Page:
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Discussion Starter #1
I just noticed my 2005 OB has a ripped cv boot. It is new to me, and still covered under the dealer's 3 mo/ 3k mi warranty. How costly is this repair, and is the dealer going to give me a hard time about covering it? If they won't cover it, should I attempt to replace it myself? Here's some back story on my mechanical inclination: Former Jeep girl, mechanically inclined (i know which end of the wrench to hold :D), have access to many tools because I run my family's outdoor power equipment repair business.
 

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For sure with that one I would go back to the dealer who sold it to you. If it's a reputable Subaru dealer I would think they would repair as it's something they should've noticed if they inspected the car as that is one of the areas of concern on any used Subaru.
 

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For sure with that one I would go back to the dealer who sold it to you. If it's a reputable Subaru dealer I would think they would repair as it's something they should've noticed if they inspected the car as that is one of the areas of concern on any used Subaru.
Unfortunately, it was not from a Subaru dealer, which may be why this problem when unnoticed. I did, however, buy it from a reputable multi-brand dealership's used car lot. They were really great throughout the whole car buying process, and they get great customer service reviews, so I am hoping that they won't give me any problems. I was very satisfied with them and my Subi when I got her, but I am waiting on the warranty to expire before writing them a rave review. I supposed their review hinges on this being amicably resolved.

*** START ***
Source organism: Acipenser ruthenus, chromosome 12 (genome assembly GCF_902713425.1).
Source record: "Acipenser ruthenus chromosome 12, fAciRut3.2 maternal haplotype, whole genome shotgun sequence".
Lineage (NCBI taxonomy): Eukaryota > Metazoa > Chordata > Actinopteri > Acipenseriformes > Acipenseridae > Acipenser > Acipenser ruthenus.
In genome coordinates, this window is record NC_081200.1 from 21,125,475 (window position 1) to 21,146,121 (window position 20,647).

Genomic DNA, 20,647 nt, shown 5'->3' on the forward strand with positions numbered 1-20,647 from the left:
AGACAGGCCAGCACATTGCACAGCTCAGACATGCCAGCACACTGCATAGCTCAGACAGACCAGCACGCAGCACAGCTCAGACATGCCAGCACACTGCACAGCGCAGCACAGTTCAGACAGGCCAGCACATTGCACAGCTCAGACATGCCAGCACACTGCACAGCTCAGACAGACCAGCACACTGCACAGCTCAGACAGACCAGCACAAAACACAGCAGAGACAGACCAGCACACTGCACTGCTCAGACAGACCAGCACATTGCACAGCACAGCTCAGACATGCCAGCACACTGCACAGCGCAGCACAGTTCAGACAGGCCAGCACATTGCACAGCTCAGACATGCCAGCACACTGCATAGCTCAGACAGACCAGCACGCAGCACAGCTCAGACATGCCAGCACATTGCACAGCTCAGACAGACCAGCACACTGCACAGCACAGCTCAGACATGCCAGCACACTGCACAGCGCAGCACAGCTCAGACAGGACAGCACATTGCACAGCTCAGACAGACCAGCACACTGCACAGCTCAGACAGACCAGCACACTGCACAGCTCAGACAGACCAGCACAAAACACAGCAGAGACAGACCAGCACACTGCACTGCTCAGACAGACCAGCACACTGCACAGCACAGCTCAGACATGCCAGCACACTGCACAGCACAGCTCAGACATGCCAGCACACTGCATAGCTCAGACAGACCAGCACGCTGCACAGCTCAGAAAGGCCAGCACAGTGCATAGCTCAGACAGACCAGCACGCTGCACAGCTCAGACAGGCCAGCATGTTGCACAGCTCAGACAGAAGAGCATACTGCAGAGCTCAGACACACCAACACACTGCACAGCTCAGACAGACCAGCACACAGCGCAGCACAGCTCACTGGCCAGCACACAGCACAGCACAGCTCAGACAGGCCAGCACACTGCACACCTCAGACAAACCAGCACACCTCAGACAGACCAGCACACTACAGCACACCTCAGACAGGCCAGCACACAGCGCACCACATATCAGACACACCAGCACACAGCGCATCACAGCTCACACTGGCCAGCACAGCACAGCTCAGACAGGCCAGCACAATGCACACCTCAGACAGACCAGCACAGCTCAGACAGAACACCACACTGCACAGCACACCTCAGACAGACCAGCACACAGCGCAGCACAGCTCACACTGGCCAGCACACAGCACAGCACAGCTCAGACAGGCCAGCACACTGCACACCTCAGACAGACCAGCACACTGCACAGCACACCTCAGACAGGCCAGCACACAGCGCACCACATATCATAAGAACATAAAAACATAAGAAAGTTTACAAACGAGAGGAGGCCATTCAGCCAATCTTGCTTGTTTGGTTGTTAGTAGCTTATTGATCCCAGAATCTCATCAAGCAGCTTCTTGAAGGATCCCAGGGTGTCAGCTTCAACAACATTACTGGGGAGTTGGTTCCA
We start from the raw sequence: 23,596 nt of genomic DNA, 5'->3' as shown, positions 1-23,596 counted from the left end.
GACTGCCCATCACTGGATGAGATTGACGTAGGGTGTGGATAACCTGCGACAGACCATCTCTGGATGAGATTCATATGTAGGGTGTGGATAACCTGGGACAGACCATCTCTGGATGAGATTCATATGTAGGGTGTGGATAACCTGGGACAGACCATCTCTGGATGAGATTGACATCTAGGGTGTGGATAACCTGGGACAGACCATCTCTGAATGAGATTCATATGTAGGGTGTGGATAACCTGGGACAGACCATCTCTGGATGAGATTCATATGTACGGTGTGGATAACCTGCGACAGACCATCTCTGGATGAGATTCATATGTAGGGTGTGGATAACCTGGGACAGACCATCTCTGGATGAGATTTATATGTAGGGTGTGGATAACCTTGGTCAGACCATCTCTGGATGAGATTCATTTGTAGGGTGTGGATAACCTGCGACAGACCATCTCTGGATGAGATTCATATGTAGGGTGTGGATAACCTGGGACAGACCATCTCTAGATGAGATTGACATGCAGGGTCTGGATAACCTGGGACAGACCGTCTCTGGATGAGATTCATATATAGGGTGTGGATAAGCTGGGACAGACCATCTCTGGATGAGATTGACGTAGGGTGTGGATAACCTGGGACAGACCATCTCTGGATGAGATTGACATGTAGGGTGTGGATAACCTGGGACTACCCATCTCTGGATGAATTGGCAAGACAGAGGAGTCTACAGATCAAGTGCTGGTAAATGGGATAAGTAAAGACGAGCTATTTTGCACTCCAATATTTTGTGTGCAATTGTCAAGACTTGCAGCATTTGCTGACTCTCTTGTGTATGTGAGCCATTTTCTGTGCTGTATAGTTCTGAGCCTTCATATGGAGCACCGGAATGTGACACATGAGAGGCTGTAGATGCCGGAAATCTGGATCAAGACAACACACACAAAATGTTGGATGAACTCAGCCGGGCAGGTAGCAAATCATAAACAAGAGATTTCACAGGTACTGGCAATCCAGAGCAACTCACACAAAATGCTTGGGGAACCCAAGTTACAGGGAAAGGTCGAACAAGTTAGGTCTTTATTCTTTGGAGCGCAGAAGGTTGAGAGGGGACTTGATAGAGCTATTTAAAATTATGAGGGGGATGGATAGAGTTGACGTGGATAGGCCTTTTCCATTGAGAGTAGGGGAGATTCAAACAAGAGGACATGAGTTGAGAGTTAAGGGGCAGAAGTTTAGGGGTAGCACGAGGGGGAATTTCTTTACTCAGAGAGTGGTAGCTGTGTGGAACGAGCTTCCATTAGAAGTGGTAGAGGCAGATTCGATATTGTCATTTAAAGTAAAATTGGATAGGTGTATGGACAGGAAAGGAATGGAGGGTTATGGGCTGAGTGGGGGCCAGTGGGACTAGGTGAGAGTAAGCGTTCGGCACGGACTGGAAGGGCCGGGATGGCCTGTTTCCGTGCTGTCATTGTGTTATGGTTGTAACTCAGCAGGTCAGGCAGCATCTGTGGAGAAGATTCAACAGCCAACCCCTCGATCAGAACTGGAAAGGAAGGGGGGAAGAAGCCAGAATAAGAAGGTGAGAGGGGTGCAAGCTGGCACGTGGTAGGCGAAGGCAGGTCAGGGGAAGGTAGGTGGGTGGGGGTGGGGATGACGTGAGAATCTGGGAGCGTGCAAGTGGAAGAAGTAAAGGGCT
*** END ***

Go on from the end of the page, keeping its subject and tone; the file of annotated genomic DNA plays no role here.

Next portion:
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Working on Subies is really easy. I had a Jeep too but working on the Subie is way easier. You could probably do the repair yourself if you had too. There are great write-ups on the site on how to do this and what parts to get/avoid.

Hopefully the dealer will take care of this and the TPMS.
 

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Working on Subies is really easy. I had a Jeep too but working on the Subie is way easier. You could probably do the repair yourself if you had too. There are great write-ups on the site on how to do this and what parts to get/avoid.

Hopefully the dealer will take care of this and the TPMS.
That's good to know :), because my CJ7 and (former) wrangler were super easy! I found a great write up on here about doing the boot replacement, so if the dealership won't take care of it, I know I have options (other than taking it to a mechanic). :29:
 

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because this repair is fairly easy and fairly inexpensive, the dealership SHOULD be interested in your having a good experience there. I bet they'd do an axle swap for you. Of course, it will be a cheap, generic axle, but at least it won't have a split boot.